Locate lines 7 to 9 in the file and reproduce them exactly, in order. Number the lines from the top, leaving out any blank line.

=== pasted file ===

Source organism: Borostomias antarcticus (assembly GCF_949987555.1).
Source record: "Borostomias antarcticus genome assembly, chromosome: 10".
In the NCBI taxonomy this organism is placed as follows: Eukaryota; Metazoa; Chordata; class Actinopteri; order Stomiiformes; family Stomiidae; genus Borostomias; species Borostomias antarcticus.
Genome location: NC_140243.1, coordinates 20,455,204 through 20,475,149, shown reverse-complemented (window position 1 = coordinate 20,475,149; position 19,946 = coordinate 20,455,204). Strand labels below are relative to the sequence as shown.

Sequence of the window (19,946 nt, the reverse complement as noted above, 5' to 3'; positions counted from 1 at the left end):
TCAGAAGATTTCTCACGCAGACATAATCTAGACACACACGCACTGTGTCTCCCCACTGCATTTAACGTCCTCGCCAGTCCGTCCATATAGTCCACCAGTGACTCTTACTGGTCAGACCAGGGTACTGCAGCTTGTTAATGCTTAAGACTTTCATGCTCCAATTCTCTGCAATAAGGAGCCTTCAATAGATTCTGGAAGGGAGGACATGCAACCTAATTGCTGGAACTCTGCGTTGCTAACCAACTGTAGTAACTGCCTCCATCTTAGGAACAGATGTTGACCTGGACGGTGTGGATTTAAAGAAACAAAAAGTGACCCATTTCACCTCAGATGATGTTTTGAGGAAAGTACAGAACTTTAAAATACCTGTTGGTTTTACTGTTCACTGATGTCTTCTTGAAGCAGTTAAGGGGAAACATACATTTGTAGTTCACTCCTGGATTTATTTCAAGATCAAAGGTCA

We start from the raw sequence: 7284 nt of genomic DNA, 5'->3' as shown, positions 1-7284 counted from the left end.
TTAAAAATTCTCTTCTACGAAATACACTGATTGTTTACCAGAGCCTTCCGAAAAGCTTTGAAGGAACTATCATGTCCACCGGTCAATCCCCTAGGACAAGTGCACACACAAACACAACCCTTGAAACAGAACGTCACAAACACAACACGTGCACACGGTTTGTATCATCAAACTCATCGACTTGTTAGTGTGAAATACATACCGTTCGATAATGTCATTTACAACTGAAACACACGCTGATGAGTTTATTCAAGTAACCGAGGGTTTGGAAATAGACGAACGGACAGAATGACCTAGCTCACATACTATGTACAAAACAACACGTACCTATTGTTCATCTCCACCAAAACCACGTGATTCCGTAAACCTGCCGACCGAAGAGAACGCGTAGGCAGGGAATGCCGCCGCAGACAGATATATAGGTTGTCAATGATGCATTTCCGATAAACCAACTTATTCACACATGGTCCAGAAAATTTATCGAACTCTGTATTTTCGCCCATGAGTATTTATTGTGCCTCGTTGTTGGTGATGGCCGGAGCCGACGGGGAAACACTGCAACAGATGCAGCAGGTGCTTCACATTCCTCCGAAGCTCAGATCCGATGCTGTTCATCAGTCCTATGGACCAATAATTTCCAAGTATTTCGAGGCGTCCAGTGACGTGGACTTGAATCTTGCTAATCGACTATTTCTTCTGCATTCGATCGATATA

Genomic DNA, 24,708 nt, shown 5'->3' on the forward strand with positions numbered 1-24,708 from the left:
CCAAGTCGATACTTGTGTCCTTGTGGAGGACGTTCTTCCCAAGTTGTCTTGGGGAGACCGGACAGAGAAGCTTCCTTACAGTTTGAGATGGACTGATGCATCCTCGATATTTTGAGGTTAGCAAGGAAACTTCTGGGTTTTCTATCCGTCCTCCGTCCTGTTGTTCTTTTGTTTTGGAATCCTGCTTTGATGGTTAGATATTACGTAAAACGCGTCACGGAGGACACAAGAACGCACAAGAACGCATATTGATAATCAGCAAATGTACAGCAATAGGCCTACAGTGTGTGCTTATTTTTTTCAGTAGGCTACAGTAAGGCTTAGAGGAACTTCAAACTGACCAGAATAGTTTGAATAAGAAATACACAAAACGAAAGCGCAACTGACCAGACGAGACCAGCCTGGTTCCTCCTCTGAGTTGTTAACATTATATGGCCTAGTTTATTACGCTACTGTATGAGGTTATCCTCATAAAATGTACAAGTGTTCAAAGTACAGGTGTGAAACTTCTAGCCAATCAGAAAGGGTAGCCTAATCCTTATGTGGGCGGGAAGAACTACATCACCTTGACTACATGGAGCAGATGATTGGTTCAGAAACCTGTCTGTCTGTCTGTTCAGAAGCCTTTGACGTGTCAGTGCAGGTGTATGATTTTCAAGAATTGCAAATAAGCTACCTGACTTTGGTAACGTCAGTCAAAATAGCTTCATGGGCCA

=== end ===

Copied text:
We start from the raw sequence: 7284 nt of genomic DNA, 5'->3' as shown, positions 1-7284 counted from the left end.
TTAAAAATTCTCTTCTACGAAATACACTGATTGTTTACCAGAGCCTTCCGAAAAGCTTTGAAGGAACTATCATGTCCACCGGTCAATCCCCTAGGACAAGTGCACACACAAACACAACCCTTGAAACAGAACGTCACAAACACAACACGTGCACACGGTTTGTATCATCAAACTCATCGACTTGTTAGTGTGAAATACATACCGTTCGATAATGTCATTTACAACTGAAACACACGCTGATGAGTTTATTCAAGTAACCGAGGGTTTGGAAATAGACGAACGGACAGAATGACCTAGCTCACATACTATGTACAAAACAACACGTACCTATTGTTCATCTCCACCAAAACCACGTGATTCCGTAAACCTGCCGACCGAAGAGAACGCGTAGGCAGGGAATGCCGCCGCAGACAGATATATAGGTTGTCAATGATGCATTTCCGATAAACCAACTTATTCACACATGGTCCAGAAAATTTATCGAACTCTGTATTTTCGCCCATGAGTATTTATTGTGCCTCGTTGTTGGTGATGGCCGGAGCCGACGGGGAAACACTGCAACAGATGCAGCAGGTGCTTCACATTCCTCCGAAGCTCAGATCCGATGCTGTTCATCAGTCCTATGGACCAATAATTTCCAAGTATTTCGAGGCGTCCAGTGACGTGGACTTGAATCTTGCTAATCGACTATTTCTTCTGCATTCGATCGATATA

Genomic DNA, 24,708 nt, shown 5'->3' on the forward strand with positions numbered 1-24,708 from the left: